Wood's Up!

The Rise of Timber Buildings

6 April –  22 May 2024

Friday, 5 April 2024, 6.30 pm

Hans-Jürgen Commerell Aedes, Berlin
Petra Wesseler President of the Federal Office for Building and Regional Planning (BBR), Berlin  
Jan Friedrich Deputy Editor-in-Chief Bauwelt, Berlin

Aedes Architekturforum
Christinenstr. 18-19
10119 Berlin

Opening Hours
Mon 1–5pm
Tue–Fri 11am–6.30pm
Sun and public holidays 1–5pm
Sat, 6 April 2024, 1–5pm

Exhibition Talk
An event will take place as part of the exhibition:

7 May 2024, 6pm
Wood’s Up!
Holzbau im Gespräch

Venue: ANCB The Aedes Metropolitan Laboratory, Registration via Eventbrite here.
Format: The event will be held in German. Admission is free.
> More Informationen

> Press material


Project Sponsor

Aedes Cooperation Partners


powered by BauNetz

In view of the climate crisis, wood has been experiencing a renaissance in the construction industry for several years. More and more clients and architects are turning to timber and hybrid timber construction also at all scales to conserve resources and reduce CO2 emissions. In addition to its flexibility, load-bearing capacity and prefabrication capabilities, timber offers advantages in terms of thermal insulation, health and aesthetics. The Wood's Up! exhibition at Aedes presents 16 realised and planned timber buildings of different typologies. Local structures, alternative financing models and ecological aspects play an important role in the selection of the international projects. The focus on sustainable hybrid timber construction also opens up perspectives for further new strategies and concepts for the future of this building material.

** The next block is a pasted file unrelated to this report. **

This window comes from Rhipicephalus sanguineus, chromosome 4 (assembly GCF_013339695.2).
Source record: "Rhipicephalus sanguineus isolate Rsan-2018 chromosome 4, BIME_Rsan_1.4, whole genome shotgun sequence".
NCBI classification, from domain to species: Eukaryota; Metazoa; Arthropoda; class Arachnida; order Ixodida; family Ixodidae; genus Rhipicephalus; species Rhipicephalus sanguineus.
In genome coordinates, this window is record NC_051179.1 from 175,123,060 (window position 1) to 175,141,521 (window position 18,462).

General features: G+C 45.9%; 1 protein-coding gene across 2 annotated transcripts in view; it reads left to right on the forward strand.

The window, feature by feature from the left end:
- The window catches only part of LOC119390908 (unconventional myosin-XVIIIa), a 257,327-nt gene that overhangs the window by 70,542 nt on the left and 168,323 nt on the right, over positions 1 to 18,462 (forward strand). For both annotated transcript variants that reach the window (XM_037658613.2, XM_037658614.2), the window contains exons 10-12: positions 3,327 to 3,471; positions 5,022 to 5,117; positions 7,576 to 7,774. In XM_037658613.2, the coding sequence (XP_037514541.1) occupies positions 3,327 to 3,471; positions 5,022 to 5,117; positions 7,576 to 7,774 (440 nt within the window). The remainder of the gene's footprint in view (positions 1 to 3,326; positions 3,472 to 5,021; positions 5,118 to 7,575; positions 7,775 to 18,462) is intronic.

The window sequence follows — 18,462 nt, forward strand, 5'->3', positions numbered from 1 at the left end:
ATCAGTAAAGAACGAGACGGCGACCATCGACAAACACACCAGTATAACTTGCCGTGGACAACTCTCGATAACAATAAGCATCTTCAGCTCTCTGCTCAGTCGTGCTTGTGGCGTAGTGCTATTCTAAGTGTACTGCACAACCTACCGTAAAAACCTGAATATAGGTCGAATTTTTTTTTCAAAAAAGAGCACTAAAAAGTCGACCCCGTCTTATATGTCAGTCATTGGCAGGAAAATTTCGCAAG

The exhibition's participating architectural firms

Arge ZRS Architekten Ingenieure & Bruno Fioretti Marquez, Berlin:
Residential building Holz Ziegel Lehm, Berlin, DE

Baumschlager Eberle Architekten & SCAPE, Lustenau/Paris:
Office building Green Office® ENJOY, Paris, FR

Behnisch Architekten, Boston, Munich, Stuttgart, Weimar:
Residential building Hollerstauden – Communal Living, Ingolstadt, DE

David Chipperfield Architects Berlin:
4G Wine Estate, SA

COOP HIMMELB(L)AU Wolf D. Prix & Partner, Vienna:
Museum PANEUM – House of Bread, Asten, AT

Eike Becker_Architekten, Berlin:
Office building RockyWood, Offenbach am Main, DE

Kaden⁺, Berlin:
New Extension Building to Apollonia von Wiedebach School, Leipzig, DE

Kéré Architecture, Berlin:
Kindergarten TU Munich, Munich, DE

LAVA – Laboratory for Visionary Architecture, Berlin:
Pavilion Deutscher Pavillon, EXPO 2025, Osaka, JP

NKBAK, Frankfurt am Main:
Kindergarten in Saarbrücken
, Saarbrücken, DE

playze, Berlin/Basel/Shanghai :
Concept NEO, Europe

Sauerbruch Hutton, Berlin:
Berlin Metropolitan School, Berlin, DE

Snøhetta, Oslo/Innsbruck:
Office building ASI Reisen Headquarters, Natters, AT

TCHOBAN VOSS Architekten, Berlin/Hamburg:
Festival Hall of the Waldorf School in Magdeburg, Magdeburg, DE

weberbrunner architekten zurich & berlin:
Publication Strategien zum klimagerechten Bauen

ZAO, Beijing:
Camerich Workshop Space, Beijing, CN

Kéré Architecture: Kindergarten TU Munich, DE, © Kéré Architecture | Kaden+: New Extension to Apollonia von Wiedebach School, Leipzig, DE, © Bernd Borchard | LAVA – Laboratory for Visionary Architecture: Deutscher Pavillon, EXPO 2025 Osaka, JP, © LAVA – Laboratory for Visionary Architecture

For centuries, thousands of years, people have built cities out of wood. It is only in the last one hundred and fifty years or so that this tradition has been broken and reinforced concrete has largely replaced wood as a building material. Extremely versatile and considered indestructible, concrete became the material of architectural modernity, while wood fell into disrepute as a comparatively less durable and, above all, highly flammable material.